A Dream of a Woman
Longlisted for the Scotiabank Giller Prize
Award-winning novelist Casey Plett (Little Fish) returns with a poignant suite of stories that center transgender women.
Casey Plett's 2018 novel Little Fish won a Lambda Literary Award, the Firecracker Award for Fiction, and the Amazon First Novel Award. Her latest work, A Dream of a Woman, is her first book of short stories since her seminal 2014 collection A Safe Girl to Love. Centering transgender women seeking stable, adult lives, A Dream of a Woman finds quiet truths in prairie high-rises and New York warehouses, in freezing Canadian winters and drizzly Oregon days.
In "Hazel and Christopher," two childhood friends reconnect as adults after one of them has transitioned. In "Perfect Places," a woman grapples with undesirability as she navigates fetish play with a man. In "Couldn't Hear You Talk Anymore," the narrator reflects on her tumultuous life and what might have been as she recalls tender moments with another trans woman.
An ethereal meditation on partnership, sex, addiction, romance, groundedness, and love, the stories in A Dream of a Woman buzz with quiet intensity and the intimate complexities of being human.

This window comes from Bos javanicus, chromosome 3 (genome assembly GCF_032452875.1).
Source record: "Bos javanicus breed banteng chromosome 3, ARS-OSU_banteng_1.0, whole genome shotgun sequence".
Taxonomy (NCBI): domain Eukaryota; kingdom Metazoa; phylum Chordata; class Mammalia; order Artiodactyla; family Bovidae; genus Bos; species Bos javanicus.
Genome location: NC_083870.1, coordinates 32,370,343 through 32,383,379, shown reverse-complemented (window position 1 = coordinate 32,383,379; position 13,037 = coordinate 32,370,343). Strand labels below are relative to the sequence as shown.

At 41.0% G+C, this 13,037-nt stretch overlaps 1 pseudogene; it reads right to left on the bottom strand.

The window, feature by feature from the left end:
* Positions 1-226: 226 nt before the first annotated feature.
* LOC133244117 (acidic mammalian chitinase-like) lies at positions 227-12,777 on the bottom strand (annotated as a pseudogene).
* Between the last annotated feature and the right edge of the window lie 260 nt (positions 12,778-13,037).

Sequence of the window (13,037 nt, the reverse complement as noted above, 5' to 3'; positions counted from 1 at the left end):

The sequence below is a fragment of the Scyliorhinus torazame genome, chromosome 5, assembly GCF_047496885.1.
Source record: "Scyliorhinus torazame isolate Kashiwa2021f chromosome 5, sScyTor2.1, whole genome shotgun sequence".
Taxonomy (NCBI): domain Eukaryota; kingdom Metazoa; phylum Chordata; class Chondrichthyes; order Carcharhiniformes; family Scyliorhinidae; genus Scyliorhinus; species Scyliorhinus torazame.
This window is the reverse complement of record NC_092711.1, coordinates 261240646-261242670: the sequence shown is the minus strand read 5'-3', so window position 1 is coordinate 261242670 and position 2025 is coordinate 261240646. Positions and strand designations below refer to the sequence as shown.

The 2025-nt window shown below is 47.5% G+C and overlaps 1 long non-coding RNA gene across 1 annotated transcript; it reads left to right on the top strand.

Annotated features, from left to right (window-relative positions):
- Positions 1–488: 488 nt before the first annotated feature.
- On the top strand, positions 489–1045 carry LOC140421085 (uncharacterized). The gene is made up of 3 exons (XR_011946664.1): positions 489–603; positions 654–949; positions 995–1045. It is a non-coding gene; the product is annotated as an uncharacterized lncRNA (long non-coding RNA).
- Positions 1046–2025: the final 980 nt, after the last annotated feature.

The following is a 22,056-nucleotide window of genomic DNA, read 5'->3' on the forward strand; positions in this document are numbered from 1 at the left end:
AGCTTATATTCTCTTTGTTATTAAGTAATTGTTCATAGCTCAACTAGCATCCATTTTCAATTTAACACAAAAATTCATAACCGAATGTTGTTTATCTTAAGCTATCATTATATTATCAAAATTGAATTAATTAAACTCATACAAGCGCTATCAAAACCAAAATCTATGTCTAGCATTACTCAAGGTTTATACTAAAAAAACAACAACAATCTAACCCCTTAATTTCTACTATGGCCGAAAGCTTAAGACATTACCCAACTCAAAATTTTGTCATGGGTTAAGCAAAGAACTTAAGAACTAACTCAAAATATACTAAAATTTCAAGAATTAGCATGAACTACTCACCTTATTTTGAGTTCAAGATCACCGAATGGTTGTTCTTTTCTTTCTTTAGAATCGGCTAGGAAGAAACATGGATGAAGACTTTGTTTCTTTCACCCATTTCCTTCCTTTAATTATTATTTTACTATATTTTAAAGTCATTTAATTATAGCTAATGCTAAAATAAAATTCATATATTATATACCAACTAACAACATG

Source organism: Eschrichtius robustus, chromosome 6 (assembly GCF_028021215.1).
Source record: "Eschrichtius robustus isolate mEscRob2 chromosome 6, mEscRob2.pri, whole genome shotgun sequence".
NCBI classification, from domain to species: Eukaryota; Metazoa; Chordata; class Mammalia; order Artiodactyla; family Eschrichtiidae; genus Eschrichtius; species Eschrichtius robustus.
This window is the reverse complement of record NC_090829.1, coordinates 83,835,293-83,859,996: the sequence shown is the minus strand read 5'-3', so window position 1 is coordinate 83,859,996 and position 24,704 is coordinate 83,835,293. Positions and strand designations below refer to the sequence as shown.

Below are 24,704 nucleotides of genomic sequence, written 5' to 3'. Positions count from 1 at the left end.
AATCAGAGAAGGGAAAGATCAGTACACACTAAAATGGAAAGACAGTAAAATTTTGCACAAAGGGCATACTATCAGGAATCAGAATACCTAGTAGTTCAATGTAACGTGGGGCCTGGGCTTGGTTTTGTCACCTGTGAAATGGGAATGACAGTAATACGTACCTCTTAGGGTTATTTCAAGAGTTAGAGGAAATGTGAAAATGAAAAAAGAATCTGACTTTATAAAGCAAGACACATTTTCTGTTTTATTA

- Long-listed, Scotiabank Giller Prize 2021
I've always admired Plett's ability to capture the tenderest and most complicated intimacies between characters. Exploring addiction, loss, consent, and shifting desires, each story in her extraordinary new collection is somehow even more tender and emotionally complex than the last. - Megan Milks, The Rumpus
Casey Plett transports the reader from Pilot Mound, Manitoba, to Portland, Oregon, and back, tying together alternating perspectives and places with direct and detailed prose that's both heart-rending and heartwarming. -Chatelaine
Plett tells beautiful stories of trans women as they exist in the world: tangible, fallible, tender and hardened. -Xtra
In A Dream of a Woman, connecting to yourself and the world doesn't seem to come from checking in with yourself and your body again and again. It comes from losing yourself in another and in the process, stumbling along the way into a closer relationship with your body and the world. -Maisonneuve